Potential Immune Response
There is evidence to suggest that cryoablation may stimulate an immune response. It destroys tumor cells through cryoablation and releases antigens and signals that could trigger the immune system to recognize and attack cancer cells elsewhere in the body.
The option to repeat the procedure multiple times provides flexibility in handling treatment. This is particularly important when dealing with new tumors or cancer cells that might remain after the first round of treatment. It allows for continuous changes to the approach based on how the patient responds. This adaptability ensures that the medical team can fine-tune their strategy to achieve the best possible outcome for the patient’s health.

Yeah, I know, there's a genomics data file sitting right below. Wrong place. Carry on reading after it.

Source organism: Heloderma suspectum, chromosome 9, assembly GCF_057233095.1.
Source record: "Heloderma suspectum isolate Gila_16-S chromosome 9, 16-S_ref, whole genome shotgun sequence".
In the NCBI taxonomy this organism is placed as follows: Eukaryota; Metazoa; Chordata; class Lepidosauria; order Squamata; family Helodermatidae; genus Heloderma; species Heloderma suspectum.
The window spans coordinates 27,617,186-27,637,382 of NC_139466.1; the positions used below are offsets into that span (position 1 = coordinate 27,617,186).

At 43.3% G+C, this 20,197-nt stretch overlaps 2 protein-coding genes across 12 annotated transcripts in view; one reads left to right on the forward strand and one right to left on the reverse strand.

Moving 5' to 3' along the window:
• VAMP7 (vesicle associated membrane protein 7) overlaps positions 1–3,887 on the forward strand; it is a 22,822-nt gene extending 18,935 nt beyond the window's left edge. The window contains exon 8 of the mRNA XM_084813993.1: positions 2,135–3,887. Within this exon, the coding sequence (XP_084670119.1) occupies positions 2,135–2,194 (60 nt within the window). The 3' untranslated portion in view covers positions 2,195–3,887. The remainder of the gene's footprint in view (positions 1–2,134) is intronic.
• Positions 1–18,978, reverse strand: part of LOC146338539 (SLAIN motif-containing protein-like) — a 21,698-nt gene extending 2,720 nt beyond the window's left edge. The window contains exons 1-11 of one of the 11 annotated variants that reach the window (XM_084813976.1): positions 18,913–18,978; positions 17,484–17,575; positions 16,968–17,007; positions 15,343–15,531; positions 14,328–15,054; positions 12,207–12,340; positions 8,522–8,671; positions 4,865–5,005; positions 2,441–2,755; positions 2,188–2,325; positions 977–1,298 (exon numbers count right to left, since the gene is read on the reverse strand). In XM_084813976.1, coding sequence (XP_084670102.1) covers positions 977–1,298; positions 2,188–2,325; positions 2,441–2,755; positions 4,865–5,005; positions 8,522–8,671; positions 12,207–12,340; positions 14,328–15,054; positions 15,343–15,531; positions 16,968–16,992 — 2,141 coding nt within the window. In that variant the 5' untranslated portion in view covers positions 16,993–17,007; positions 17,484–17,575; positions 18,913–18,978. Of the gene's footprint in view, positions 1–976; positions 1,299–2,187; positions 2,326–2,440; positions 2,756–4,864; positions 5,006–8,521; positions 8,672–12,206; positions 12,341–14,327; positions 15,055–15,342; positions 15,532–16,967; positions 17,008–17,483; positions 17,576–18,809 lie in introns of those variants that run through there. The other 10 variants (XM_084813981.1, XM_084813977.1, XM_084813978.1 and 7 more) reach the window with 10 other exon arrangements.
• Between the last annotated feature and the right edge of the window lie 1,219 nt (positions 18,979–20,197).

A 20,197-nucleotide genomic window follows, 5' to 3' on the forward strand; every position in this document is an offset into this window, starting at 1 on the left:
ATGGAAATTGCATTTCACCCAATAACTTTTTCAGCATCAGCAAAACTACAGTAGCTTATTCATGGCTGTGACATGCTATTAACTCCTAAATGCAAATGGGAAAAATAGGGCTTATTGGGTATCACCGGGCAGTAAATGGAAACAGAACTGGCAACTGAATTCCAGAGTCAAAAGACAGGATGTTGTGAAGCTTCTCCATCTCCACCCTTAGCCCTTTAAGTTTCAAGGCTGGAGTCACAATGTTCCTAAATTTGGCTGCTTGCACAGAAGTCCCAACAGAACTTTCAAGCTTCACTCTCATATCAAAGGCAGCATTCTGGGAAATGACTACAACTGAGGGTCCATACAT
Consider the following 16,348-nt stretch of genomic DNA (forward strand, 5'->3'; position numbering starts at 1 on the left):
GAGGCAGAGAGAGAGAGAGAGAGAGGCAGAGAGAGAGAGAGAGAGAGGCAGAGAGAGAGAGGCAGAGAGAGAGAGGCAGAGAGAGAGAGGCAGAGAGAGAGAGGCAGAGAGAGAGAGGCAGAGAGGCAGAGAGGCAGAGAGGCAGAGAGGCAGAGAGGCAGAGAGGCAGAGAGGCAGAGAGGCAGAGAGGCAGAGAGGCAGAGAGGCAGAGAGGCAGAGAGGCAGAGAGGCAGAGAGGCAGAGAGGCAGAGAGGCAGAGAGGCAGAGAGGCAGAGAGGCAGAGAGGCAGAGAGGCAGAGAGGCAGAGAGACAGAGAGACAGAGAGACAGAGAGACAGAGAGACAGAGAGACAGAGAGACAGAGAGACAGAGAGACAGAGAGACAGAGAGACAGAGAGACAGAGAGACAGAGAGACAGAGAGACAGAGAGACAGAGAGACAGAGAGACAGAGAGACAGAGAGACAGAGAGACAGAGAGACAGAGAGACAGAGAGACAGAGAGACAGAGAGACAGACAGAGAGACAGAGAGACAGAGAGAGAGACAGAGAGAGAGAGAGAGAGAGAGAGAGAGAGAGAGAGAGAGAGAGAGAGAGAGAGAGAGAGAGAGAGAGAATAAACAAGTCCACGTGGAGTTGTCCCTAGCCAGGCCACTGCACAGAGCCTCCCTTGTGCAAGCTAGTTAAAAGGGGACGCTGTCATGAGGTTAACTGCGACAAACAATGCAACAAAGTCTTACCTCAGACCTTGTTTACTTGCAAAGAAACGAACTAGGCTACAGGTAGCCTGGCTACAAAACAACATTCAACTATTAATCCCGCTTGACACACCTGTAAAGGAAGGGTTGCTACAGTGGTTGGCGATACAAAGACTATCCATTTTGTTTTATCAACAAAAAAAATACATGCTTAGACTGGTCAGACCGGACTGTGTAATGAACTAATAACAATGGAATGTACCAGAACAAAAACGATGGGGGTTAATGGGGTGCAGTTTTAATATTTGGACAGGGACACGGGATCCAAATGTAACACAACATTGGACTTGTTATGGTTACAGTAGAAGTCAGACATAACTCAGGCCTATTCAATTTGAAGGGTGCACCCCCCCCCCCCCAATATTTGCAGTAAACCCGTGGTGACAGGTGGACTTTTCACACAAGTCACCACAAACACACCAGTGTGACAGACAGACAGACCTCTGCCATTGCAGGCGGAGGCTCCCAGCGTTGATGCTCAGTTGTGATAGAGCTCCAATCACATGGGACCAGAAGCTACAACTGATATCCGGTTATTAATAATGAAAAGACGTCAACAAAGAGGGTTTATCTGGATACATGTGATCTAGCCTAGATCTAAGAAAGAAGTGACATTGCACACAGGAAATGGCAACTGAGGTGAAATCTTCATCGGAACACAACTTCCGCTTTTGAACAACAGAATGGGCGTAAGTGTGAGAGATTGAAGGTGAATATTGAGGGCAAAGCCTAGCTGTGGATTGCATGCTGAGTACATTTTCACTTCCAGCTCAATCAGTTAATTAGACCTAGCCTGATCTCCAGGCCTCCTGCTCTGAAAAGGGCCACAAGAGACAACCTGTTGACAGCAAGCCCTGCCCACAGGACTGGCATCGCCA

Cryoablation requires smaller incisions or entry points than older surgical methods. This advancement results in more minor patient scars, a significant advantage. These tiny scars are beneficial from a cosmetic standpoint and play a crucial role in ensuring patients feel satisfied with their treatment experience. This combination of medical progress and attention to patient comfort leads to a more reassuring and contented post-treatment journey.
It’s important to note that the choice of ablation method depends on various factors, including the tumor type, size, location, and the patient’s overall health. While cryoablation offers unique benefits, each ablation technique has its advantages and limitations. The decision regarding the most appropriate ablation approach should be made in consultation with a medical professional specializing in interventional oncology and considering the patient’s specific characteristics and tumor.